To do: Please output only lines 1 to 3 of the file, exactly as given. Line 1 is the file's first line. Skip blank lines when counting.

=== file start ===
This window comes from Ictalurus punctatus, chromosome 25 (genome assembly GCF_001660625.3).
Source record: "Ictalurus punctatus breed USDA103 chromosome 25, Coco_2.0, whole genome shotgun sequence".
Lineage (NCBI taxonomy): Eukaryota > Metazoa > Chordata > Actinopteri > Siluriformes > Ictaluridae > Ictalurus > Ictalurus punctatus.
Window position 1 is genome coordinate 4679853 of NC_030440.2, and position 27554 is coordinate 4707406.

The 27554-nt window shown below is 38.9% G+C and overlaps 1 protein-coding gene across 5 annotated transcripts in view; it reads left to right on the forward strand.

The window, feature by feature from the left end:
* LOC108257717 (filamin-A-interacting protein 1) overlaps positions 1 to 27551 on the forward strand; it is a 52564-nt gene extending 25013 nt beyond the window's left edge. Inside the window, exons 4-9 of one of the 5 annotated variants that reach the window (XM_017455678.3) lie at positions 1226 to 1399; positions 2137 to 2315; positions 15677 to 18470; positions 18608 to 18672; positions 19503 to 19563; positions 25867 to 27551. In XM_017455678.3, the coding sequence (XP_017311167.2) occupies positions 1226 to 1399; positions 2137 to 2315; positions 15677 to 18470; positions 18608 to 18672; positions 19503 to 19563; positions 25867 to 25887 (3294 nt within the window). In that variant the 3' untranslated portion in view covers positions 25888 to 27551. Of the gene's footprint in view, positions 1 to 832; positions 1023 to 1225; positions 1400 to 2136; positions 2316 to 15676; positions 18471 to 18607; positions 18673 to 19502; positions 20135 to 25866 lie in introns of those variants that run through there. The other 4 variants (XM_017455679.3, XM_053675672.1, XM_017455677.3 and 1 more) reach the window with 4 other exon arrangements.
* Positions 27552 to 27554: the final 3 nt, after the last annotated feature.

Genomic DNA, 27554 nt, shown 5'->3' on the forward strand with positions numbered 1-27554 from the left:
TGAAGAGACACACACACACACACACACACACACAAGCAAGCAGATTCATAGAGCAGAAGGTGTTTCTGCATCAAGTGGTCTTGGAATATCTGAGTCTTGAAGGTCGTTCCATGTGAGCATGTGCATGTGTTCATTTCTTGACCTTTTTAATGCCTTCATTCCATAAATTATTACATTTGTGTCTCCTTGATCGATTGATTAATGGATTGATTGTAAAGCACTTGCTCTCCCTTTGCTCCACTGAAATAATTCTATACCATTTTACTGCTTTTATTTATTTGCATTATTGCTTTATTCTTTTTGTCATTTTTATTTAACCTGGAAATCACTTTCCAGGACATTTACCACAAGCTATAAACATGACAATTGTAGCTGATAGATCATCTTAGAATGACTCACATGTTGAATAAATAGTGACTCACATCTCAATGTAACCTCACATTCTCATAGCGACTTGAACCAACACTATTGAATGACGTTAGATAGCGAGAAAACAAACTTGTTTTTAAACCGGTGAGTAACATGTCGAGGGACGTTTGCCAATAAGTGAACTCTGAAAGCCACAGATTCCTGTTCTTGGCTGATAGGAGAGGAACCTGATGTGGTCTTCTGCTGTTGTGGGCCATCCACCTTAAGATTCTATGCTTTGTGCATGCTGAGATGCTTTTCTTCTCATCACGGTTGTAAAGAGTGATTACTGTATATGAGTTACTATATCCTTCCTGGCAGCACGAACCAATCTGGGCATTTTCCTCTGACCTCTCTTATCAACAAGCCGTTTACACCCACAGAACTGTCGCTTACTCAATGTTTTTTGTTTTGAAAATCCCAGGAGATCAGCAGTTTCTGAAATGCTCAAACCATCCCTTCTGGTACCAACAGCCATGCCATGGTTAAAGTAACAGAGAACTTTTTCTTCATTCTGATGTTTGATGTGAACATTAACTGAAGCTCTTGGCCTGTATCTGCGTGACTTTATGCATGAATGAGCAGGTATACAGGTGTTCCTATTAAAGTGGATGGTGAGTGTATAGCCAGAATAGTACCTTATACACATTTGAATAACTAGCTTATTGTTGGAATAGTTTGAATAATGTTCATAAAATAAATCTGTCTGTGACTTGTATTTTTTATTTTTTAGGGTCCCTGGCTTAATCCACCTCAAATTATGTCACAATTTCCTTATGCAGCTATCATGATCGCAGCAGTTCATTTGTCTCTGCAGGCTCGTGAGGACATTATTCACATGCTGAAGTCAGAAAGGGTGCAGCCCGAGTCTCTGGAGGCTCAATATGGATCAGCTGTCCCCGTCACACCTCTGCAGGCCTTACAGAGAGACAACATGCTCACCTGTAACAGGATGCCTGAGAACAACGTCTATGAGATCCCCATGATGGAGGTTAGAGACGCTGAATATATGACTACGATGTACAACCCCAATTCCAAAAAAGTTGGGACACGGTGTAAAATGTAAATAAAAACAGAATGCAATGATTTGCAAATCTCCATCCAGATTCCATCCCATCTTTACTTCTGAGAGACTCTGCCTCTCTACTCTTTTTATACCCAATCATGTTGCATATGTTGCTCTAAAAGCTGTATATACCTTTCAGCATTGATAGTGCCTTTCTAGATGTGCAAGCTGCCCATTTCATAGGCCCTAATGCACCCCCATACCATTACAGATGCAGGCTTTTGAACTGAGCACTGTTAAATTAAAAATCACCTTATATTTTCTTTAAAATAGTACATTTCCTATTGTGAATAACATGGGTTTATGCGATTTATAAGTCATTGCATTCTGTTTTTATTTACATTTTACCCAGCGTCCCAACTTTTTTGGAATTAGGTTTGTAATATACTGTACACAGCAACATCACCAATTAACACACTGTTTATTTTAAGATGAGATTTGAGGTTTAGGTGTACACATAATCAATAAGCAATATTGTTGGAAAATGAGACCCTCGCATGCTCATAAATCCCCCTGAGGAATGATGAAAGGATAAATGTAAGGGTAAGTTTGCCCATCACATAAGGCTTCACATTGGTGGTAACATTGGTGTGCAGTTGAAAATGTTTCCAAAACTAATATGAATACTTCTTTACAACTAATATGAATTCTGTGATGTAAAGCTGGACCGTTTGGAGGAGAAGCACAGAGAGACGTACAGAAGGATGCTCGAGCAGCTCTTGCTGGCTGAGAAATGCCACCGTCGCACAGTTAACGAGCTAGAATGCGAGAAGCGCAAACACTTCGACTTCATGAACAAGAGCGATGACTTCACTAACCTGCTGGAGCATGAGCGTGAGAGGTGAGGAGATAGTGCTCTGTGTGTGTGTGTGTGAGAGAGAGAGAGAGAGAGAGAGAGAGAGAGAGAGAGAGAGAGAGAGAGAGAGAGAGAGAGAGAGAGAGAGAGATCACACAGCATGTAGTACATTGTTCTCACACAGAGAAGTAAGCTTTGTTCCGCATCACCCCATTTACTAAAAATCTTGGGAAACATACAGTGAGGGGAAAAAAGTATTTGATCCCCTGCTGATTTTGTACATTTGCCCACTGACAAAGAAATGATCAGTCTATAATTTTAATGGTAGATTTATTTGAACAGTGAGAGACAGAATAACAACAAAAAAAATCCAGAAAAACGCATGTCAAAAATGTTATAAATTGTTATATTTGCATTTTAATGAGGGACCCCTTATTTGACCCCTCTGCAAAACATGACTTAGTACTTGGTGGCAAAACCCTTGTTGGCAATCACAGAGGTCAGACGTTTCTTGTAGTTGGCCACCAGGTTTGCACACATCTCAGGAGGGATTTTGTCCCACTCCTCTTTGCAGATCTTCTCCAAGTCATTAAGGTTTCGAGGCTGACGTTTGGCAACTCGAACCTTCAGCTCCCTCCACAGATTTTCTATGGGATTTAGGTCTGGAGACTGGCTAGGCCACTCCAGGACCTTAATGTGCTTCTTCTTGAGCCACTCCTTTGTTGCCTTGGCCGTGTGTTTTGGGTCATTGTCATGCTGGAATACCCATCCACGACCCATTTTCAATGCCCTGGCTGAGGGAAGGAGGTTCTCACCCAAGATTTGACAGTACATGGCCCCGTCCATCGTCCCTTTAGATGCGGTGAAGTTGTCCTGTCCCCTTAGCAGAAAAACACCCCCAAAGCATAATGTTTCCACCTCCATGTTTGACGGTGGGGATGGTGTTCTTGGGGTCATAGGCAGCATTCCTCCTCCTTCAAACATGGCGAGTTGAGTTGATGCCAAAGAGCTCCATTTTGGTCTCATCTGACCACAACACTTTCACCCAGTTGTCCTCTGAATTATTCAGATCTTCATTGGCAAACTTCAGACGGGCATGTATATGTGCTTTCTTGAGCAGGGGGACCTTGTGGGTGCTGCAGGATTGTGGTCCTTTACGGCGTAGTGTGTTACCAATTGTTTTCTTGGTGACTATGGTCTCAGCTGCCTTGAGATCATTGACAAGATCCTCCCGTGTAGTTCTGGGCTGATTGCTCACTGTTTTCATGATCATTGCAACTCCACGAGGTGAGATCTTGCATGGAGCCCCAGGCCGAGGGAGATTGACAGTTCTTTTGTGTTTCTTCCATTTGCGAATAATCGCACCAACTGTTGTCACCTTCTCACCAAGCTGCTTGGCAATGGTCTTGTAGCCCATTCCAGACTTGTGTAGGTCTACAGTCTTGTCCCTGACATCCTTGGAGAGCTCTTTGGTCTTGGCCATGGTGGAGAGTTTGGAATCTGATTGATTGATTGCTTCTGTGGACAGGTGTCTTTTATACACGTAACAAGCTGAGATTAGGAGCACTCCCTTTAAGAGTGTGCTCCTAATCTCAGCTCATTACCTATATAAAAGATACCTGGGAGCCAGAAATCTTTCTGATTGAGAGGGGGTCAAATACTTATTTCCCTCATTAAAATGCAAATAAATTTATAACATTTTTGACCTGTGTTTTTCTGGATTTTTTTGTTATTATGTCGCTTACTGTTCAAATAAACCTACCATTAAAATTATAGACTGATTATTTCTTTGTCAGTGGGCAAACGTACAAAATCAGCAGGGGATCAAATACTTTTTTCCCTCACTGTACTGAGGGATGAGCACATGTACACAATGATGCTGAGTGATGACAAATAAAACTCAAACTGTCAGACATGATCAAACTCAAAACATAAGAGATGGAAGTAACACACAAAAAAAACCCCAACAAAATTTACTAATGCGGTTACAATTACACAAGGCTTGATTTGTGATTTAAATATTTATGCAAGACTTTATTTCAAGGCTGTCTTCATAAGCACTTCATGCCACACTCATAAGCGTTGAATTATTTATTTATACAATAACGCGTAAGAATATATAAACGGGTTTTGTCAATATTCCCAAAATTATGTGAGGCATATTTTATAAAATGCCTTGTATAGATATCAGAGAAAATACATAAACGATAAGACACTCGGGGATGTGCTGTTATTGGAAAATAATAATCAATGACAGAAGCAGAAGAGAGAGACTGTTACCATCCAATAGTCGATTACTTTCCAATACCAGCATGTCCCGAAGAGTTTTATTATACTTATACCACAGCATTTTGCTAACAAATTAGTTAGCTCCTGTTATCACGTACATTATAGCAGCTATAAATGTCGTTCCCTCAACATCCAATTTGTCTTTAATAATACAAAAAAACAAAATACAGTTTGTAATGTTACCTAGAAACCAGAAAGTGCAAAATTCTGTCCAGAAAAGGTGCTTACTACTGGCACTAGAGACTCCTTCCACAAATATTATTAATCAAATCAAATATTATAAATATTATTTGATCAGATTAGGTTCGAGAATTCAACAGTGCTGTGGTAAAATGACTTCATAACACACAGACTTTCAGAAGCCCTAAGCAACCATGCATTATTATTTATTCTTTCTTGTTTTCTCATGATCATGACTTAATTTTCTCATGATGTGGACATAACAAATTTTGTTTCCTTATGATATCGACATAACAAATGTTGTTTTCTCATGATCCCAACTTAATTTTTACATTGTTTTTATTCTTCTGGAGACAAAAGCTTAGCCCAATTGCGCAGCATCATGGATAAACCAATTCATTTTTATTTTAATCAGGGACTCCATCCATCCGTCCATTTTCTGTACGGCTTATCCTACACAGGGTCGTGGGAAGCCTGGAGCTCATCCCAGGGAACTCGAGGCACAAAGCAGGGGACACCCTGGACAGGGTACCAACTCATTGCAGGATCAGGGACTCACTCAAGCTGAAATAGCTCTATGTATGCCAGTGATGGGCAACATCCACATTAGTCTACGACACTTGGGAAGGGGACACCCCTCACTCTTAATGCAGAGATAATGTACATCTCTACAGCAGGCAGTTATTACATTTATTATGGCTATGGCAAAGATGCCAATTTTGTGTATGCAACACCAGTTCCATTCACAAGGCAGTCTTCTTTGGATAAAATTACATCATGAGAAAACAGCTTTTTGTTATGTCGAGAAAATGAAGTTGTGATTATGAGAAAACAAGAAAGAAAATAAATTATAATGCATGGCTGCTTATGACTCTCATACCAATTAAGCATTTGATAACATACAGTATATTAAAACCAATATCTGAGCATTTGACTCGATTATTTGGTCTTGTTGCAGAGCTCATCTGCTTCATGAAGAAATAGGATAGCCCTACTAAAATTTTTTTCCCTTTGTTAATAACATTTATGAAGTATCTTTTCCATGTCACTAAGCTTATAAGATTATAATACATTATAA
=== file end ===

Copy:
This window comes from Ictalurus punctatus, chromosome 25 (genome assembly GCF_001660625.3).
Source record: "Ictalurus punctatus breed USDA103 chromosome 25, Coco_2.0, whole genome shotgun sequence".
Lineage (NCBI taxonomy): Eukaryota > Metazoa > Chordata > Actinopteri > Siluriformes > Ictaluridae > Ictalurus > Ictalurus punctatus.